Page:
A Guide to L1 Post-test Interviews

Written by Josh Feingold

Written by Josh Feingold


Taking an L1 exam is a formative moment in a judge’s career. The lessons the candidate takes away from the experience will do a lot to shape their progress in the coming months. Whether the candidate passes or fails, the post-test interview is a prime opportunity to guide this individual on to greater success and gather the information for a meaningful review.


Step 1: Pass/Fail

Before anything else, tell the candidate whether they passed or failed the exam. Don’t tell them the total score. We’ll get to that later. This may seem obvious, or it may seem like a missed opportunity to hold your candidate in suspense. However, you are going to want the candidate to be able focus their attention on the tasks you are going to present. Having them worry about passing or failing will only detract from the quality of information you would otherwise be able to obtain from the coming steps of the interview process.

If the candidate passed, explain that passing the test is only the first step and now you need to talk about some specifics to help fill out your advancement review. If the candidate failed, let them know that failing an L1 exam is not the end of the road. What you need then is to determine how you can give them good guidance on how to prepare for the next time they test.


Step 2: Uncertain Answers

Ask the candidate to go through the exam and point out any questions where they were uncertain about the answer. Note these questions even if the candidate chose the correct answer, as it may be useful to remind the candidate about these rules or policy issues when writing the review. You are looking for two major things during this step:

1. How many of the “uncertain” answers were actually missed?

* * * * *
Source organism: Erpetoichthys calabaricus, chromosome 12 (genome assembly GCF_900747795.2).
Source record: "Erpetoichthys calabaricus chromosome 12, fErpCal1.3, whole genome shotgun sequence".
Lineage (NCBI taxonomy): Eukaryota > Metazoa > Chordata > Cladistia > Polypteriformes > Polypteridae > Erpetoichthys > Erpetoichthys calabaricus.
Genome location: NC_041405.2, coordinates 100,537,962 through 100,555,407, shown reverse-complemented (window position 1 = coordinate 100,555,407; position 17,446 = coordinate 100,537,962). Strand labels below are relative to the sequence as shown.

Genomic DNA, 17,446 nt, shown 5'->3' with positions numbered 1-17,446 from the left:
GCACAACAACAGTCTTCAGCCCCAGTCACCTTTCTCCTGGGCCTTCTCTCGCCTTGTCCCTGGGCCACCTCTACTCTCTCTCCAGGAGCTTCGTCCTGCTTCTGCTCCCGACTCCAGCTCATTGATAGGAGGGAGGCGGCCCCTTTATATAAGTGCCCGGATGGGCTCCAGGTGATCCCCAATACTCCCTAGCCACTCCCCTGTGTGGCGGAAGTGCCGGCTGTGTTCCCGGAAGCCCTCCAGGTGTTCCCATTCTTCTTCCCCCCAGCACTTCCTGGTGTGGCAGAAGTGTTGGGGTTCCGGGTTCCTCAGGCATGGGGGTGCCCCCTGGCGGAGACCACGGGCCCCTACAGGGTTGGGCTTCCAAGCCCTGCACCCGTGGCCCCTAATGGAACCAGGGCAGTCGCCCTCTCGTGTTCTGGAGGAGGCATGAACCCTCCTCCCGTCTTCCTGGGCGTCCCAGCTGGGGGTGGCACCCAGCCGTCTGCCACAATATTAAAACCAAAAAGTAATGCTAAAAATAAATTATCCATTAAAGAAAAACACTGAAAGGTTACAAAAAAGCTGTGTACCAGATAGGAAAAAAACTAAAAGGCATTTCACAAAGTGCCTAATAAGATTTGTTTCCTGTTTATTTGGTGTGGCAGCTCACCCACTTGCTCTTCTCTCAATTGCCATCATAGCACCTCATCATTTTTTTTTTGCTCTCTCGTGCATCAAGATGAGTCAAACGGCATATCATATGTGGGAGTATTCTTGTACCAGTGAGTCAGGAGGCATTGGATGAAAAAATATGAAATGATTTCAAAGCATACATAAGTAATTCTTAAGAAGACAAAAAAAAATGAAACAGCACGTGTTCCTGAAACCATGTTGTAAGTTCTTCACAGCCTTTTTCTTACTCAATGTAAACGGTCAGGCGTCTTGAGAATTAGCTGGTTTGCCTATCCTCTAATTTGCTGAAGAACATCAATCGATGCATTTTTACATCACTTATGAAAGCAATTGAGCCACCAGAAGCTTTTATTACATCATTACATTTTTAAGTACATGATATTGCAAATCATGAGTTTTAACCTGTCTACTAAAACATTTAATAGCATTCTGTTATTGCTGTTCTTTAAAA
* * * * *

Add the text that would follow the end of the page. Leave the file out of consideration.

A substantial mismatch may indicate that the candidate is unable to identify areas in which their competence is limited. If a candidate misses questions that they were certain about, the judge may confidently misunderstand a rule or policy.

2. What reasoning is the candidate applying to pick an answer in uncertain situations?

Most L1 exam content is straightforward logic that governs the way rules and policy work. For example, at Regular REL just fix it unless you really need to DQ. The candidate should understand the basics of casting spells, combat, and steps of the turn. They should apply good fundamental knowledge in approaching unknown questions rather than making stuff up or guessing wildly.


Step 3: Incorrect Answers

After discussing “uncertain” questions, you can reveal the total score on the exam. Not providing that information prior to this point preserves the information you would receive in the previous step. If the candidate knows the specific number of missed questions, it may change the way they assesses confidence in the given answers.

Your goal in reviewing incorrect answers is to uncover where they went wrong. These issues should certainly be discussed in your review of the candidate to reinforce their understanding.


Step 4: Goals

At this point, the candidate knows the outcome of the exam and has reviewed items about which they were uncertain or incorrect. Where does the candidate go from here?

If the candidate passed, what types of events are they planning to judge? Mostly store-level Regular REL events like FNMs and pre-releases? Other store-level Competitive REL events like GPTs and Invitational Qualifiers? Do they want to start moving toward judging larger Competitive REL events like 10Ks? Are they making plans for L2 at some point, or happy to be an L1 for the foreseeable future?